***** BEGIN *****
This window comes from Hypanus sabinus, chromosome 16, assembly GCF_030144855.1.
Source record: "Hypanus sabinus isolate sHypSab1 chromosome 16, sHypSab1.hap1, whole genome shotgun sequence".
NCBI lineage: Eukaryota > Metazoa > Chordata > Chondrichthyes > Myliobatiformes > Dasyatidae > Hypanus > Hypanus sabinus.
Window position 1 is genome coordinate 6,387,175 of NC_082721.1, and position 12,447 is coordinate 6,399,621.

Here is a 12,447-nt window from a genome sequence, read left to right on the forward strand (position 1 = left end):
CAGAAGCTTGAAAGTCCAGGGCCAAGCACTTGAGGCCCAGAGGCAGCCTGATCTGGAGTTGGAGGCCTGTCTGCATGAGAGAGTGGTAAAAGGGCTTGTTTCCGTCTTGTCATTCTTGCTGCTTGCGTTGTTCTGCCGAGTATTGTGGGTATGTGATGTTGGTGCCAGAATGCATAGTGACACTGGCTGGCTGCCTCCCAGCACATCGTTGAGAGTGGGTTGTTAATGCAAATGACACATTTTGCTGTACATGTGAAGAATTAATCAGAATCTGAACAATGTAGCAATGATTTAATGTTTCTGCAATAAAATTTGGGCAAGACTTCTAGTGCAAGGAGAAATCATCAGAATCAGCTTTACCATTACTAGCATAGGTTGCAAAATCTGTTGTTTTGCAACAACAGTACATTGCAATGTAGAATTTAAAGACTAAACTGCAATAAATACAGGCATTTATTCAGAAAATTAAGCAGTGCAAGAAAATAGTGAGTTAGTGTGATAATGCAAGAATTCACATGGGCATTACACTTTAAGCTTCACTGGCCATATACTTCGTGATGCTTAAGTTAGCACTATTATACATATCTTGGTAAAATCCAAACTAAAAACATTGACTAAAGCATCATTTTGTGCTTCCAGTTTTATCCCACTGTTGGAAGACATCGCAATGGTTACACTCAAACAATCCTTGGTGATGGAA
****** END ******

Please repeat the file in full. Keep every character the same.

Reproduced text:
This window comes from Hypanus sabinus, chromosome 16, assembly GCF_030144855.1.
Source record: "Hypanus sabinus isolate sHypSab1 chromosome 16, sHypSab1.hap1, whole genome shotgun sequence".
NCBI lineage: Eukaryota > Metazoa > Chordata > Chondrichthyes > Myliobatiformes > Dasyatidae > Hypanus > Hypanus sabinus.
Window position 1 is genome coordinate 6,387,175 of NC_082721.1, and position 12,447 is coordinate 6,399,621.

Here is a 12,447-nt window from a genome sequence, read left to right on the forward strand (position 1 = left end):
CAGAAGCTTGAAAGTCCAGGGCCAAGCACTTGAGGCCCAGAGGCAGCCTGATCTGGAGTTGGAGGCCTGTCTGCATGAGAGAGTGGTAAAAGGGCTTGTTTCCGTCTTGTCATTCTTGCTGCTTGCGTTGTTCTGCCGAGTATTGTGGGTATGTGATGTTGGTGCCAGAATGCATAGTGACACTGGCTGGCTGCCTCCCAGCACATCGTTGAGAGTGGGTTGTTAATGCAAATGACACATTTTGCTGTACATGTGAAGAATTAATCAGAATCTGAACAATGTAGCAATGATTTAATGTTTCTGCAATAAAATTTGGGCAAGACTTCTAGTGCAAGGAGAAATCATCAGAATCAGCTTTACCATTACTAGCATAGGTTGCAAAATCTGTTGTTTTGCAACAACAGTACATTGCAATGTAGAATTTAAAGACTAAACTGCAATAAATACAGGCATTTATTCAGAAAATTAAGCAGTGCAAGAAAATAGTGAGTTAGTGTGATAATGCAAGAATTCACATGGGCATTACACTTTAAGCTTCACTGGCCATATACTTCGTGATGCTTAAGTTAGCACTATTATACATATCTTGGTAAAATCCAAACTAAAAACATTGACTAAAGCATCATTTTGTGCTTCCAGTTTTATCCCACTGTTGGAAGACATCGCAATGGTTACACTCAAACAATCCTTGGTGATGGAA